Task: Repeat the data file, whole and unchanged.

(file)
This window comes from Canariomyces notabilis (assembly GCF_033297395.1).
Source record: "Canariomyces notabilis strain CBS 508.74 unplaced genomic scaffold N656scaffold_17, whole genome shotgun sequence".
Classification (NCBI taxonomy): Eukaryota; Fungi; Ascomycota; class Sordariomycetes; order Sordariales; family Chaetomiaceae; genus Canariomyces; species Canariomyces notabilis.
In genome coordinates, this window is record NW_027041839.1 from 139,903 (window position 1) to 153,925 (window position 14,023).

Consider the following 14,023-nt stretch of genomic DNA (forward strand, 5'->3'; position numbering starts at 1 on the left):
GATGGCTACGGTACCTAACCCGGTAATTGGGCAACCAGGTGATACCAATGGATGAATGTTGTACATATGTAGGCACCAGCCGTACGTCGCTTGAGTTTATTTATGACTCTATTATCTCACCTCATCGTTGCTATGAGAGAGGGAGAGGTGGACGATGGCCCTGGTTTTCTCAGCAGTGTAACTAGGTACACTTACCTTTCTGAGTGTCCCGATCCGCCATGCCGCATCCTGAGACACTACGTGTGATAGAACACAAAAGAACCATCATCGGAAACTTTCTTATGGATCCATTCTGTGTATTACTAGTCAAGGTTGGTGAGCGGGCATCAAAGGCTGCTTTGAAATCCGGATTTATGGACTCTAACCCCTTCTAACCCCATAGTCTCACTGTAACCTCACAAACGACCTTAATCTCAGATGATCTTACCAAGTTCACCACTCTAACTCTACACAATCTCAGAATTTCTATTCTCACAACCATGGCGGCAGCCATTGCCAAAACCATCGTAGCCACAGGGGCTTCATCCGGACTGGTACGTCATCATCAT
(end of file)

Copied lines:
This window comes from Canariomyces notabilis (assembly GCF_033297395.1).
Source record: "Canariomyces notabilis strain CBS 508.74 unplaced genomic scaffold N656scaffold_17, whole genome shotgun sequence".
Classification (NCBI taxonomy): Eukaryota; Fungi; Ascomycota; class Sordariomycetes; order Sordariales; family Chaetomiaceae; genus Canariomyces; species Canariomyces notabilis.
In genome coordinates, this window is record NW_027041839.1 from 139,903 (window position 1) to 153,925 (window position 14,023).

Consider the following 14,023-nt stretch of genomic DNA (forward strand, 5'->3'; position numbering starts at 1 on the left):
GATGGCTACGGTACCTAACCCGGTAATTGGGCAACCAGGTGATACCAATGGATGAATGTTGTACATATGTAGGCACCAGCCGTACGTCGCTTGAGTTTATTTATGACTCTATTATCTCACCTCATCGTTGCTATGAGAGAGGGAGAGGTGGACGATGGCCCTGGTTTTCTCAGCAGTGTAACTAGGTACACTTACCTTTCTGAGTGTCCCGATCCGCCATGCCGCATCCTGAGACACTACGTGTGATAGAACACAAAAGAACCATCATCGGAAACTTTCTTATGGATCCATTCTGTGTATTACTAGTCAAGGTTGGTGAGCGGGCATCAAAGGCTGCTTTGAAATCCGGATTTATGGACTCTAACCCCTTCTAACCCCATAGTCTCACTGTAACCTCACAAACGACCTTAATCTCAGATGATCTTACCAAGTTCACCACTCTAACTCTACACAATCTCAGAATTTCTATTCTCACAACCATGGCGGCAGCCATTGCCAAAACCATCGTAGCCACAGGGGCTTCATCCGGACTGGTACGTCATCATCAT